Assessing the Implications of the 2022 Midterm Elections
State officials across the country are increasingly engaged in heated debates over policies and legislation that support and oppose ESG, the approach of valuing companies based on their commitment to environmental, social and governance principles. The once obscure financial acronym is now at the center of U.S. politics
On one end of the spectrum, states like Texas and Florida are leading the anti-ESG movement denouncing Wall Street as “environmental crusaders.” On the other end of the spectrum, states such as Massachusetts and Washington are considering an array of proposals promoting investments in clean energy and addressing social and racial inequalities.
The results of the 2022 midterm elections only exacerbated these differences in ESG policy-making. With the elections in the rearview mirror, BCW and its grassroots partner agency, Direct Impact (DI), conducted an in-depth assessment of the ESG political landscape on the state level and analyzed how it will shape public policy over the next two years. One thing is clear:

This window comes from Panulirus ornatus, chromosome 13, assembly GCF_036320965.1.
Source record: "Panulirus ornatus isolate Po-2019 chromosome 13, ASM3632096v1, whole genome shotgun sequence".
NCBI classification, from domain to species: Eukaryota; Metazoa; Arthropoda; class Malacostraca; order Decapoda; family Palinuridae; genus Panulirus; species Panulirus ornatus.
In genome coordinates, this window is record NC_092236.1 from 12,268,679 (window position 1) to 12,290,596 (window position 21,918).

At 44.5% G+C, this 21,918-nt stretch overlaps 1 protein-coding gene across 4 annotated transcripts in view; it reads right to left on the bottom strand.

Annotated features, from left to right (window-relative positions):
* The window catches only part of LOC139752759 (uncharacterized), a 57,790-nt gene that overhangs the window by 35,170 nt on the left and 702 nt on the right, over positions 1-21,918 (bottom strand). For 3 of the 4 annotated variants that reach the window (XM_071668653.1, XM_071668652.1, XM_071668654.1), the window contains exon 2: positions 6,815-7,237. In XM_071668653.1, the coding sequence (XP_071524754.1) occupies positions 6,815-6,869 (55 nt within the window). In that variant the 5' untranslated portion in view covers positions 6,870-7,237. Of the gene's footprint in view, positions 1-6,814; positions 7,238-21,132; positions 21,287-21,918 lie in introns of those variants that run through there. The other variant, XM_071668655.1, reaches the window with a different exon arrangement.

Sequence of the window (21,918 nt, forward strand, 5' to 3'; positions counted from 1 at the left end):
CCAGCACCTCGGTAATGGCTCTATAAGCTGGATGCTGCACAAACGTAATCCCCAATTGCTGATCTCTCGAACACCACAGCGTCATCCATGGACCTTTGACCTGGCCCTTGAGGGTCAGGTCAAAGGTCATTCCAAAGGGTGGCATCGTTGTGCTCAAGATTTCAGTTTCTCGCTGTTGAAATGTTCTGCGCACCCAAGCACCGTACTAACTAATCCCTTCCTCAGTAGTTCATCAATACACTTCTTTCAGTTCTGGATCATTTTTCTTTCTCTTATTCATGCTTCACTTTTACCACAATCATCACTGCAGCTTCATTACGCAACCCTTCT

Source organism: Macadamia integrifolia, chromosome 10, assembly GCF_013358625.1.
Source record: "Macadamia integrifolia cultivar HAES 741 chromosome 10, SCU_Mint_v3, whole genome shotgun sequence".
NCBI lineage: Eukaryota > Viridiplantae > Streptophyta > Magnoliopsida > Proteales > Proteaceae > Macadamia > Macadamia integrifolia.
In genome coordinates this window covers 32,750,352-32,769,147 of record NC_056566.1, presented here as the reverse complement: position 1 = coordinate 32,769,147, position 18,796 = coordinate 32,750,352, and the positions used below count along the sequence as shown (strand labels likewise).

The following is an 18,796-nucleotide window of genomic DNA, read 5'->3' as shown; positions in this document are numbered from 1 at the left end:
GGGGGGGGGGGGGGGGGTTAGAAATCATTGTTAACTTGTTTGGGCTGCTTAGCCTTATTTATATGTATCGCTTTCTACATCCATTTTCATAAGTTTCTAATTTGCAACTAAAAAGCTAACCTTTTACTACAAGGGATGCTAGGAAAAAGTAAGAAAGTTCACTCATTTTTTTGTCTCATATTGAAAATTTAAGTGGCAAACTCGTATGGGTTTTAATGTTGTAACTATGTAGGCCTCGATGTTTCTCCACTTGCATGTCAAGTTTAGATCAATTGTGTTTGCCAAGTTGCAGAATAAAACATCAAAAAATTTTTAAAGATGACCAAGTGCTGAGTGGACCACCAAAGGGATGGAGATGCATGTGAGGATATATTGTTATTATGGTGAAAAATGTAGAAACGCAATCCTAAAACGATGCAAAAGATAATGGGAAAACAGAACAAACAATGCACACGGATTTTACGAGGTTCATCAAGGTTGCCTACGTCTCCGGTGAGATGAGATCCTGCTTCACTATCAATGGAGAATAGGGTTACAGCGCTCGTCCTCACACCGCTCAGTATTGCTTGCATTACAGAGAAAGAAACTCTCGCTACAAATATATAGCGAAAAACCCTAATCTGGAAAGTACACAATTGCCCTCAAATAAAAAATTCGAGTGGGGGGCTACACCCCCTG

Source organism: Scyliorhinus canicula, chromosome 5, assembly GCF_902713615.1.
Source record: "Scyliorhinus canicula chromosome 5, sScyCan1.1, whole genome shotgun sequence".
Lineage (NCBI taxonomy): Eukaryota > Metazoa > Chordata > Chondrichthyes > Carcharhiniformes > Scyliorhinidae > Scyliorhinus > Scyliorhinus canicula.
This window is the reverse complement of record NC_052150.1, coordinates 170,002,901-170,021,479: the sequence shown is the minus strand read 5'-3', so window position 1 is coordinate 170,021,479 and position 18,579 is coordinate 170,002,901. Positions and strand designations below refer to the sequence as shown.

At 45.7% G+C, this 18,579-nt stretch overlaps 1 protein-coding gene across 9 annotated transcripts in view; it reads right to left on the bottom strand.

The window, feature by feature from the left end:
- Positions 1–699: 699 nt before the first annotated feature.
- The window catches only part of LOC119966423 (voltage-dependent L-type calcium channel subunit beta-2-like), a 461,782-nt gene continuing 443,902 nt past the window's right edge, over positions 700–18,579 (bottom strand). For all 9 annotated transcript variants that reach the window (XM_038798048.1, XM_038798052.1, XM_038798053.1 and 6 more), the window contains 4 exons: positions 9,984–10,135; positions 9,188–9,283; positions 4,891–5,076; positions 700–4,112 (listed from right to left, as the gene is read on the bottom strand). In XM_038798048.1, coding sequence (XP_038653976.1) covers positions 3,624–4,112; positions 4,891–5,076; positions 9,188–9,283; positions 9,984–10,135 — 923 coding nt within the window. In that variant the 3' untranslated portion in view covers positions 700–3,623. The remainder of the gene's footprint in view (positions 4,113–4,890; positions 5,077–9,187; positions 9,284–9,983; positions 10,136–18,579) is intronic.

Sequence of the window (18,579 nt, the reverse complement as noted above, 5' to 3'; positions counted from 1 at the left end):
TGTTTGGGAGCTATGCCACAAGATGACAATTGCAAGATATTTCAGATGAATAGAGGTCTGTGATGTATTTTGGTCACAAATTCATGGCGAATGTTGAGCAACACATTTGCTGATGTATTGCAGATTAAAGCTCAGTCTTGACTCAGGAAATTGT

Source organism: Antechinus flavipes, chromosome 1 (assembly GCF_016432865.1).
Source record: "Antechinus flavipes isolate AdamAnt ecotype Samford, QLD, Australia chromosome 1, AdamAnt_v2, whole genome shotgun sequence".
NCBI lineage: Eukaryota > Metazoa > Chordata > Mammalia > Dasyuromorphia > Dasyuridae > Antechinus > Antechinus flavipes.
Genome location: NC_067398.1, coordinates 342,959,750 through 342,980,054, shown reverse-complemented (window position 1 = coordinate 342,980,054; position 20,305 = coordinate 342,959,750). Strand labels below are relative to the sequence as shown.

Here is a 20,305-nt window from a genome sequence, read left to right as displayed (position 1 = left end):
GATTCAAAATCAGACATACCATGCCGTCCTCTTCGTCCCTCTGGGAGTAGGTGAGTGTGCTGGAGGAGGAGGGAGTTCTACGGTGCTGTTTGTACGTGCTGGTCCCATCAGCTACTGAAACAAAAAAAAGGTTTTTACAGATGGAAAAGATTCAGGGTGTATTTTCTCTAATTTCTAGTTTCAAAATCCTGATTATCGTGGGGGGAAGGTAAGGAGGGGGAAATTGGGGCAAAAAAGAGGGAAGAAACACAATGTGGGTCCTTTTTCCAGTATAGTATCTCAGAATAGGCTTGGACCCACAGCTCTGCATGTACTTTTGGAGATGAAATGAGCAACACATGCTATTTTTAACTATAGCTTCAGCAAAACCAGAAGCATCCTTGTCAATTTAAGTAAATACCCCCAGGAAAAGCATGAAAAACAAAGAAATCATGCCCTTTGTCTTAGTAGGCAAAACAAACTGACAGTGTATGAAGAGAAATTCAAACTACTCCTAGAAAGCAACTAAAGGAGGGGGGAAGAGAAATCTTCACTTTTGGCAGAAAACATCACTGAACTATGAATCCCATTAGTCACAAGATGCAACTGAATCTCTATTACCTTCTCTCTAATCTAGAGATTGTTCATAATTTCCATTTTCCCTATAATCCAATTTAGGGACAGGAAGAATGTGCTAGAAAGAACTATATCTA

In 2023, corporate America will encounter a fragmented and polarized ESG landscape across the nation’s state capitals, marked by varying levels of intensity among political leaders either embracing ESG commitments or leading the backlash.